My tax return for 1991, the year my first child was born, shows that I earned a whopping $800.
Fortunately, my husband earned somewhat more that year. We were not sent to the workhouse.But did my lack of income make me "unequal" to him?
My meager earnings, after all, defied 20 years of government policy designed to keep me in the work force - from the pressure put on companies to hire and promote me, to guaranteed maternity leave, to the tax code's marriage penalty.
By letting my earnings trail off - not, I add, that they were so royal to begin with - I contributed to the depressing Census Bureau statistic that women earn 76 percent of what men do.
Feminists - from the halls of the United Nations to the research offices of the Labor Department - appear to believe that until women's earnings climb to 100 percent of men's, we cannot truthfully say we live in a just society.
They resist evidence that casts doubt on their grievances, like the striking finding of the economist June O'Neill, now director of the Congressional Budget Office, that women have achieved the magical, statistical parity with men in the work force - so long as they don't become mothers.
O'Neill reports that "among women and men aged 27 to 33, who have never had a child, the earnings of women in the National Longitudinal Survey of Youth are close to 98 percent of men's."
It's the vast majority of us who become mothers who are responsible for dragging the average down.
What is so subversive about O'Neill's finding - subversive, at least, to advocates of workplace parity - is that it demonstrates that it's not cartoonishly chauvinistic male bosses who hold women back but the impinging nature of motherhood itself.
To these advocates, O'Neill's research no doubt demonstrates the need for more of the programs they champion - rigorously enforced affirmative action, government-subsidized day care and the like - so women may pursue the rewards of the work force unhindered, just like men.
But the question advocates dare not ask is: Is this what women want?
A more realistic conclusion to be drawn from the O'Neill findings is that, despite two decades of policies and social pressure urging them to do otherwise, the majority of women still need and want to mother their children.
No amount of government aid and regulation, no system of state-supported baby-sitting, will offset biological fact. The cry of a baby is more compelling than the call of the office.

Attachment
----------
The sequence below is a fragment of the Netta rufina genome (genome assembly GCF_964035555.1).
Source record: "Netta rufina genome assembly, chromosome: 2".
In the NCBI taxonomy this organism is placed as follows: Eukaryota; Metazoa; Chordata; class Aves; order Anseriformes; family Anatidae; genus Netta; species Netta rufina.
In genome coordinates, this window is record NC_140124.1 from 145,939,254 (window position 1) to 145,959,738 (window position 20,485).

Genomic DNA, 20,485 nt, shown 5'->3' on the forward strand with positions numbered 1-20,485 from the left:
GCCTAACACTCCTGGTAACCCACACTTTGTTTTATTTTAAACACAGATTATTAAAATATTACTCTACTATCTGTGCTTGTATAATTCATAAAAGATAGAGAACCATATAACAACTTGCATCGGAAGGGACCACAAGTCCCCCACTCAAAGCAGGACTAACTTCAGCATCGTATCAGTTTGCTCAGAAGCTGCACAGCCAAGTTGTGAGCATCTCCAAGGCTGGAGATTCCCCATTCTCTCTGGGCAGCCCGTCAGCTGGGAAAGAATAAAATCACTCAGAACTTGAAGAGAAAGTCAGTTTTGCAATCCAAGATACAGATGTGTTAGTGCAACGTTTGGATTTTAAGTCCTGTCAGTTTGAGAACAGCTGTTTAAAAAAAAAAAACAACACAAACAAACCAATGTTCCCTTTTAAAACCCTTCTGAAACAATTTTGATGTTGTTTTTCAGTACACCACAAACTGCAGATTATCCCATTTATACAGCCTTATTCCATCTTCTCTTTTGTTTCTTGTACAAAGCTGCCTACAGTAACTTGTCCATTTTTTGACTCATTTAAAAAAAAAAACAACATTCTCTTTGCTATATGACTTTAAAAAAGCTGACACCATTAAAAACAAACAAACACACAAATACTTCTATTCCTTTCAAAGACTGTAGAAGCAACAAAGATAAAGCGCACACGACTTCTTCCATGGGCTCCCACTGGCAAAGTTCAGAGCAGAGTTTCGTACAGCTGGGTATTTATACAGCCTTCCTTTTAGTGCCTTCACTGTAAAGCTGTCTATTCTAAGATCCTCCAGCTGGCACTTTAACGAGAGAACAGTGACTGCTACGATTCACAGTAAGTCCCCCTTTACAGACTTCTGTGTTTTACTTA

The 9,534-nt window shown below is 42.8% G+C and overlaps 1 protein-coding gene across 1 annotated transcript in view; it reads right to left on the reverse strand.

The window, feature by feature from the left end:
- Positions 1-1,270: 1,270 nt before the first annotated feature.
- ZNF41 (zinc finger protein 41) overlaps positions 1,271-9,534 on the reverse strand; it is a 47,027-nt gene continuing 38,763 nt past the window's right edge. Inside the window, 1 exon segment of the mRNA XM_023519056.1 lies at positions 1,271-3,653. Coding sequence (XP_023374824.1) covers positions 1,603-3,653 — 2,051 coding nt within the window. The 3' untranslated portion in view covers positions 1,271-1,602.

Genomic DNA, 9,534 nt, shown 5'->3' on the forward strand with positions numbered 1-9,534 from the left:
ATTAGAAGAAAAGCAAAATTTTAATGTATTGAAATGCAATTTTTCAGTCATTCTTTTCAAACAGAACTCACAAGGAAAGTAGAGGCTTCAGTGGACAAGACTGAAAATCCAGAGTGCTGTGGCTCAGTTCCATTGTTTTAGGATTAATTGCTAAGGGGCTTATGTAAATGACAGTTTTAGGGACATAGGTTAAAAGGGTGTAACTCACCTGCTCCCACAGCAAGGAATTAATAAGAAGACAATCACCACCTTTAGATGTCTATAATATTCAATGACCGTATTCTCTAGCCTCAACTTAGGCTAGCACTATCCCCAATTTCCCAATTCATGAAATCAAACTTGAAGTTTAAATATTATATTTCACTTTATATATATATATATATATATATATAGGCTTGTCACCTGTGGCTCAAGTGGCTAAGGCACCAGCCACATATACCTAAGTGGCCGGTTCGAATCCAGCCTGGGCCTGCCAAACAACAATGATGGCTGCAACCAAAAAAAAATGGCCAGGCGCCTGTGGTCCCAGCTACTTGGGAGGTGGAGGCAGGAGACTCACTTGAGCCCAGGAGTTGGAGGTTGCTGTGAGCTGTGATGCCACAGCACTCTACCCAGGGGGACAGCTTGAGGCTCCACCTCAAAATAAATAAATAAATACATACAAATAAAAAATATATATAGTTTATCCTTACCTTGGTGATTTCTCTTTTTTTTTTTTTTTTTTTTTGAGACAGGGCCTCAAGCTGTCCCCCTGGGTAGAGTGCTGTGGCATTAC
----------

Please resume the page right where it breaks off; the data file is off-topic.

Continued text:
Those of us who are mothers don't need studies to prove that having a child affects even the most insanely ambitious among us, and affects us differently from our husbands. This doesn't mean a woman has to abandon her career. But giving birth will certainly constrain it.
Maybe some women will have to go right back to work, and others will want to. Some will prefer to stay home during their children's early years or to work part time, and others still will drop out of the work force entirely. But no woman will be unaffected by the birth of her child.
Is this unfair? Probably. But it is an issue to take up with nature, not Congress.
Experts are just beginning to acknowledge the unhealthfulness of day-care-from-birth. I know working mothers who have "the best nannies in the world" and yet are collapsing under the mental strain of walking out the door every morning - a strain, by the way, which their husbands, thanks to their genetic wiring, blissfully do not suffer.
Until advocates of workplace parity accept that women wish to be with their children - and that this is not a bad thing - the discussion will never move from its rut in statistics toward measures that might be truly helpful.
So let me go back to my original question: Did my $800 earnings make me unequal to my husband?
If we are the sum of our tasks, and the tasks of a mother are valued less by society than the tasks of an employee, then yes, I am unequal.
But I'd like to think that a progressive society is one that understands that not everything worthwhile pays off in cash.